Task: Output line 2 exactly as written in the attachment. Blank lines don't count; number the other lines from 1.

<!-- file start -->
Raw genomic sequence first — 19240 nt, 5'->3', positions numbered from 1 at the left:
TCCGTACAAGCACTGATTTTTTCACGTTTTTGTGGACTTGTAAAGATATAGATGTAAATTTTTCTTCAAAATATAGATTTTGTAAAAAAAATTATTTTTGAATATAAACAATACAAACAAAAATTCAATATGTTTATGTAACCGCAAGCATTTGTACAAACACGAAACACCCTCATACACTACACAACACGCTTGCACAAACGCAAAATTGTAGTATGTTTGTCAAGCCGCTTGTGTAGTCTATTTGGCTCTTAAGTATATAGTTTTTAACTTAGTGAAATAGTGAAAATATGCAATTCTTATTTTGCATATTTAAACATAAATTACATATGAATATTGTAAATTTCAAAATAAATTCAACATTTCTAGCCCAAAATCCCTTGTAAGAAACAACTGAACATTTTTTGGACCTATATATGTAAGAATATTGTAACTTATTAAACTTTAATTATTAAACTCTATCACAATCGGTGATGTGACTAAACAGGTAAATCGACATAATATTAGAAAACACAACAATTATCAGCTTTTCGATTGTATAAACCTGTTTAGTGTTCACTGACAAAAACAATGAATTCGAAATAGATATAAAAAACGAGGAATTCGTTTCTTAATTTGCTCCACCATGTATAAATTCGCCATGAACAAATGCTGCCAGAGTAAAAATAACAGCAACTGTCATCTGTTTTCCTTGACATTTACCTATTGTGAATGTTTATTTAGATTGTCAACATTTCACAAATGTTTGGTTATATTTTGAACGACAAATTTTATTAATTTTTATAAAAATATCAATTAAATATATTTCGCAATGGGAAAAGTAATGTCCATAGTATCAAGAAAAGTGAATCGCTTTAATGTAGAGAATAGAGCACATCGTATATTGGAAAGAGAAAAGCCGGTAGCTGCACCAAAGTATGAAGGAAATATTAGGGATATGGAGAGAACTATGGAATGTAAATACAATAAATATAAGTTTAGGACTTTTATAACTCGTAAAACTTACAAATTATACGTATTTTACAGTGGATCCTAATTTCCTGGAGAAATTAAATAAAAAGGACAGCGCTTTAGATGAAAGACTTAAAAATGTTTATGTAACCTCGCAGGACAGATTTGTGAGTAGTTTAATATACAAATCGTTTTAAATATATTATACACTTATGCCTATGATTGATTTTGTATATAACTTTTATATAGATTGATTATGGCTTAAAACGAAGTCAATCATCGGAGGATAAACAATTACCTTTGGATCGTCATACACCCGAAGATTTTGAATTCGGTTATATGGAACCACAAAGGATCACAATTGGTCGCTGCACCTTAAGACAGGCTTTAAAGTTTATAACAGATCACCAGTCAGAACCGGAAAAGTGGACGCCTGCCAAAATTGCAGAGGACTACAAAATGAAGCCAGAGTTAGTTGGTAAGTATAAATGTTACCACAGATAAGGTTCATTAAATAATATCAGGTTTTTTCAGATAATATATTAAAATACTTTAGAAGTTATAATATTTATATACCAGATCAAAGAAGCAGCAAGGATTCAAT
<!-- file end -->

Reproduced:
TCCGTACAAGCACTGATTTTTTCACGTTTTTGTGGACTTGTAAAGATATAGATGTAAATTTTTCTTCAAAATATAGATTTTGTAAAAAAAATTATTTTTGAATATAAACAATACAAACAAAAATTCAATATGTTTATGTAACCGCAAGCATTTGTACAAACACGAAACACCCTCATACACTACACAACACGCTTGCACAAACGCAAAATTGTAGTATGTTTGTCAAGCCGCTTGTGTAGTCTATTTGGCTCTTAAGTATATAGTTTTTAACTTAGTGAAATAGTGAAAATATGCAATTCTTATTTTGCATATTTAAACATAAATTACATATGAATATTGTAAATTTCAAAATAAATTCAACATTTCTAGCCCAAAATCCCTTGTAAGAAACAACTGAACATTTTTTGGACCTATATATGTAAGAATATTGTAACTTATTAAACTTTAATTATTAAACTCTATCACAATCGGTGATGTGACTAAACAGGTAAATCGACATAATATTAGAAAACACAACAATTATCAGCTTTTCGATTGTATAAACCTGTTTAGTGTTCACTGACAAAAACAATGAATTCGAAATAGATATAAAAAACGAGGAATTCGTTTCTTAATTTGCTCCACCATGTATAAATTCGCCATGAACAAATGCTGCCAGAGTAAAAATAACAGCAACTGTCATCTGTTTTCCTTGACATTTACCTATTGTGAATGTTTATTTAGATTGTCAACATTTCACAAATGTTTGGTTATATTTTGAACGACAAATTTTATTAATTTTTATAAAAATATCAATTAAATATATTTCGCAATGGGAAAAGTAATGTCCATAGTATCAAGAAAAGTGAATCGCTTTAATGTAGAGAATAGAGCACATCGTATATTGGAAAGAGAAAAGCCGGTAGCTGCACCAAAGTATGAAGGAAATATTAGGGATATGGAGAGAACTATGGAATGTAAATACAATAAATATAAGTTTAGGACTTTTATAACTCGTAAAACTTACAAATTATACGTATTTTACAGTGGATCCTAATTTCCTGGAGAAATTAAATAAAAAGGACAGCGCTTTAGATGAAAGACTTAAAAATGTTTATGTAACCTCGCAGGACAGATTTGTGAGTAGTTTAATATACAAATCGTTTTAAATATATTATACACTTATGCCTATGATTGATTTTGTATATAACTTTTATATAGATTGATTATGGCTTAAAACGAAGTCAATCATCGGAGGATAAACAATTACCTTTGGATCGTCATACACCCGAAGATTTTGAATTCGGTTATATGGAACCACAAAGGATCACAATTGGTCGCTGCACCTTAAGACAGGCTTTAAAGTTTATAACAGATCACCAGTCAGAACCGGAAAAGTGGACGCCTGCCAAAATTGCAGAGGACTACAAAATGAAGCCAGAGTTAGTTGGTAAGTATAAATGTTACCACAGATAAGGTTCATTAAATAATATCAGGTTTTTTCAGATAATATATTAAAATACTTTAGAAGTTATAATATTTATATACCAGATCAAAGAAGCAGCAAGGATTCAAT